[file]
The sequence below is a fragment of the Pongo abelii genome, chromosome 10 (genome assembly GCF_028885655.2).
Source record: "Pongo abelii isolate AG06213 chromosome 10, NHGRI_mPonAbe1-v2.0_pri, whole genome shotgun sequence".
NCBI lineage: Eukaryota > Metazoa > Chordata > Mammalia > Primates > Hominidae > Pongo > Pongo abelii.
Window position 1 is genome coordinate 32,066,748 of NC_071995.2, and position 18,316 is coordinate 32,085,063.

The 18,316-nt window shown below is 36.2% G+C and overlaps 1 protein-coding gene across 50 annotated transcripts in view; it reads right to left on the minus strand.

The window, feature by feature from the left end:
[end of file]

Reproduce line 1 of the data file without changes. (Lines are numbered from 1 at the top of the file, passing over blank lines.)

The sequence below is a fragment of the Pongo abelii genome, chromosome 10 (genome assembly GCF_028885655.2).